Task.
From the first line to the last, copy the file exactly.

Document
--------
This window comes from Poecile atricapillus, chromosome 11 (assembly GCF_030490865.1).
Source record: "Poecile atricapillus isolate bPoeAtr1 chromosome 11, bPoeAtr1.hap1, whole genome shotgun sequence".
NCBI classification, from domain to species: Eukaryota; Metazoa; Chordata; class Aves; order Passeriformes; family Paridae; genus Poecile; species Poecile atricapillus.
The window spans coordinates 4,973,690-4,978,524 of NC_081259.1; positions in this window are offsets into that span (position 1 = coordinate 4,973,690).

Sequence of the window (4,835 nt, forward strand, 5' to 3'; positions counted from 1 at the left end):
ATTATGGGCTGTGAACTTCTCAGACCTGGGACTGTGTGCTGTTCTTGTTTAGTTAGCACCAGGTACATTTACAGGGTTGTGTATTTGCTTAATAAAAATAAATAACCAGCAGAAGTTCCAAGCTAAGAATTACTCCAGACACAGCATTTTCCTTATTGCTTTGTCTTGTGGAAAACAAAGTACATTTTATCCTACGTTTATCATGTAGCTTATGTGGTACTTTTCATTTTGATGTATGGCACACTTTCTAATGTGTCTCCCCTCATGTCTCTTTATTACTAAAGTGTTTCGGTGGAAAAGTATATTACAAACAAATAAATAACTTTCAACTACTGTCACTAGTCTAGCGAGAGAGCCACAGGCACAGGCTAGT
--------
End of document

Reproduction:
This window comes from Poecile atricapillus, chromosome 11 (assembly GCF_030490865.1).
Source record: "Poecile atricapillus isolate bPoeAtr1 chromosome 11, bPoeAtr1.hap1, whole genome shotgun sequence".
NCBI classification, from domain to species: Eukaryota; Metazoa; Chordata; class Aves; order Passeriformes; family Paridae; genus Poecile; species Poecile atricapillus.
The window spans coordinates 4,973,690-4,978,524 of NC_081259.1; positions in this window are offsets into that span (position 1 = coordinate 4,973,690).

Sequence of the window (4,835 nt, forward strand, 5' to 3'; positions counted from 1 at the left end):
ATTATGGGCTGTGAACTTCTCAGACCTGGGACTGTGTGCTGTTCTTGTTTAGTTAGCACCAGGTACATTTACAGGGTTGTGTATTTGCTTAATAAAAATAAATAACCAGCAGAAGTTCCAAGCTAAGAATTACTCCAGACACAGCATTTTCCTTATTGCTTTGTCTTGTGGAAAACAAAGTACATTTTATCCTACGTTTATCATGTAGCTTATGTGGTACTTTTCATTTTGATGTATGGCACACTTTCTAATGTGTCTCCCCTCATGTCTCTTTATTACTAAAGTGTTTCGGTGGAAAAGTATATTACAAACAAATAAATAACTTTCAACTACTGTCACTAGTCTAGCGAGAGAGCCACAGGCACAGGCTAGT